Herculean Labours: Erasmus and the Editing of St. Jerome's Letters in the Renaissance

Series:

The first monograph in English on Erasmus of Rotterdam as an editor of St. Jerome, this book belongs to the growing scholarship on the reception of the Church Fathers in early modern Europe. Erasmus, like other Renaissance humanists, particularly admired Jerome (d. 419 or 420), and he expressed his admiration most conspicuously in his edition of Jerome’s letters. Proclaiming his editorial Herculean labours, Erasmus energetically promoted himself and his publication. Erasmus’ self-promotion cannot be reduced to a secular appropriation of Jerome, however. A detailed examination of a variety of editorial interventions demonstrates Erasmus’ religious purpose, his debt to previous editorial traditions as well as his editorial novelty, and his influence on subsequent sixteenth-century editions of Jerome.
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Biographical Note

Hilmar M. Pabel, Ph.D. (1992) in History, Yale University, is Professor of History at Simon Fraser University. He has published widely on the religious thought of Erasmus of Rotterdam, including Conversing with God: Prayer in Erasmus’ Pastoral Writings (Toronto, 1997).

Review Quote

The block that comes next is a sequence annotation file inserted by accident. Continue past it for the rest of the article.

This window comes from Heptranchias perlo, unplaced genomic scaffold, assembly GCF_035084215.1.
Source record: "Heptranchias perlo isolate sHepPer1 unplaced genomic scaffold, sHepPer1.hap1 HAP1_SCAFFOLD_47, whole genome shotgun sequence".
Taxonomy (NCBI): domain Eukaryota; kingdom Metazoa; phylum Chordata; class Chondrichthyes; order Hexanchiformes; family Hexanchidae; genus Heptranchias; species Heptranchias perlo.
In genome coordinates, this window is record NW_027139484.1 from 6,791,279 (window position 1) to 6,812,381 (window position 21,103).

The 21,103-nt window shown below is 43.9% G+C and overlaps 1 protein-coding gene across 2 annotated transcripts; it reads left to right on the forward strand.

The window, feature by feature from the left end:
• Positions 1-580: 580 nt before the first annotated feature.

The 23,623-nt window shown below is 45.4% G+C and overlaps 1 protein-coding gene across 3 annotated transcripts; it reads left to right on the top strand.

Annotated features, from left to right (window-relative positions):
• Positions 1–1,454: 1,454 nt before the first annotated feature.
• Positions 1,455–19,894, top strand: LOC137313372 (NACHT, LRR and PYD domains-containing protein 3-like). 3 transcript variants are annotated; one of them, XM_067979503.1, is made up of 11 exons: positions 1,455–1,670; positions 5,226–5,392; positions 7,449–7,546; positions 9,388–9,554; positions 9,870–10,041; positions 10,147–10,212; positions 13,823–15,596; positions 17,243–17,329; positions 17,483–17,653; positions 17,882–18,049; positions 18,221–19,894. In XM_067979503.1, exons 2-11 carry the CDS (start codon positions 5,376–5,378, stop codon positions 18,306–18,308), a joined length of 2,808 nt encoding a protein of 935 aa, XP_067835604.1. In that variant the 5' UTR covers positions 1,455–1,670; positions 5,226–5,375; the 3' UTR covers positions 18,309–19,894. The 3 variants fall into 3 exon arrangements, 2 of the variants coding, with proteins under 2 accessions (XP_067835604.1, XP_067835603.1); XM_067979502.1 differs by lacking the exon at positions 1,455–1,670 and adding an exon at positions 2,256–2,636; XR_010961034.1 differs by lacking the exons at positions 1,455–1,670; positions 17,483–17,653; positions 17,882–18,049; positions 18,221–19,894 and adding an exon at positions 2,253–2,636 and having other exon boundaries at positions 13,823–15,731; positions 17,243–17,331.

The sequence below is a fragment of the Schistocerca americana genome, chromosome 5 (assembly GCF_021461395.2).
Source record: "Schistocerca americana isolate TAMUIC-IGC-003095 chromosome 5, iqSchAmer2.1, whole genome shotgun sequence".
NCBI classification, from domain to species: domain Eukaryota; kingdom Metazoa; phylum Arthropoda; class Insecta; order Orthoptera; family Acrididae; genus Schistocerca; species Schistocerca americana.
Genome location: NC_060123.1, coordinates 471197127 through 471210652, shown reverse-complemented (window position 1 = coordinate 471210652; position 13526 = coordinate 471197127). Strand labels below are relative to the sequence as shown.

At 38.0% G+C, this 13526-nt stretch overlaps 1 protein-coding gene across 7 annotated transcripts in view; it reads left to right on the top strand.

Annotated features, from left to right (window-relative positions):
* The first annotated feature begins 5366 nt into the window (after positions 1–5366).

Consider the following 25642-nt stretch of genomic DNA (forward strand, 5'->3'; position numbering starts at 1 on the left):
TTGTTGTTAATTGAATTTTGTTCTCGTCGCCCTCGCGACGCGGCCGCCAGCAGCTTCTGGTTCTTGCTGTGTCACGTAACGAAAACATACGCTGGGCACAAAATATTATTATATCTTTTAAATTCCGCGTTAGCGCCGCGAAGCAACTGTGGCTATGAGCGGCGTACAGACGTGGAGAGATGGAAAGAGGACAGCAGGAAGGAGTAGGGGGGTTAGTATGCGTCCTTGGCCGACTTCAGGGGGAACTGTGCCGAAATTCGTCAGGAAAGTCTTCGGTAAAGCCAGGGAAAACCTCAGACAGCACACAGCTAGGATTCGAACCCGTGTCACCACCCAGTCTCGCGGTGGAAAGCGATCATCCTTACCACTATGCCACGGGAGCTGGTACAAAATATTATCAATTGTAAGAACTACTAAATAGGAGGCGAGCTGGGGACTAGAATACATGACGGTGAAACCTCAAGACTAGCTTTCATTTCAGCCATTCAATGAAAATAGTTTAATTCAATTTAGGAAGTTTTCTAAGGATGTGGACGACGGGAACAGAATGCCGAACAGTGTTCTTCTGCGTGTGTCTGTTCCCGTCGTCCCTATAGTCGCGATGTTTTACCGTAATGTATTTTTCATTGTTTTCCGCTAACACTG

"I strongly recommned [this book] to the many who will find it of interest. Professor Pabel's book is distinguished, ..., for the breadth and depth of scholarship, and it contains material of interest to students of the history of the book and of book design, of editing and publishing, of patristics and the reception of patristic authors, and of the presentation and annotation of ancient texts, as well as to Erasmians and students of the Renaissance, Reformation, and Counter-Reform."
Daniel Sheerin, University of Notre Dame. In: Renaissance Quarterly, 62:990-991, Fall 2009

"Any study of Erasmus's extensive editorial career would be an overly daunting undertaking, and in this eloquent and engaging monograph Hilmar Pabel has set for himself an ambitious task, which he accomplishes with considerable skill. [...] While referring to Erasmus's efforts as Herculean, Pabel's book is no less so."
Jason Sager, Wilfrid Laurier University. In: Church History, Vol. 79, No. 1 (March 2010)

"Each of the chapters demonstrates the author’s impressive command of sixteenth-century patristic scholarship, offering as they do a wealth of detailed evidence from across Europe. Herculean Labours will be particularly important to specialists in the field of sixteenth-century theology. Yet the book is also strongly recommended to those interested more generally in the circulation of religious ideas in the Reformation era."
Arnoud Visser, Utrecht University. In: Quaerendo, Vol. 42, No. 1 (2012), pp. 76-77.

Table of contents

List of Illustrations
List of Abbreviations
Note on References
Acknowledgments


Introduction

I. Jerome in Print, 1467-1600
II. Classifying Jerome
III. Portraying Jerome
IV. Elucidating Jerome

Conclusion

Bibliography
Index

Readership

All those interested in intellectual history, the history of the book, the Renaissance and Reformation, Erasmus studies, the reception of the Church Fathers in early modern Europe, Church history.

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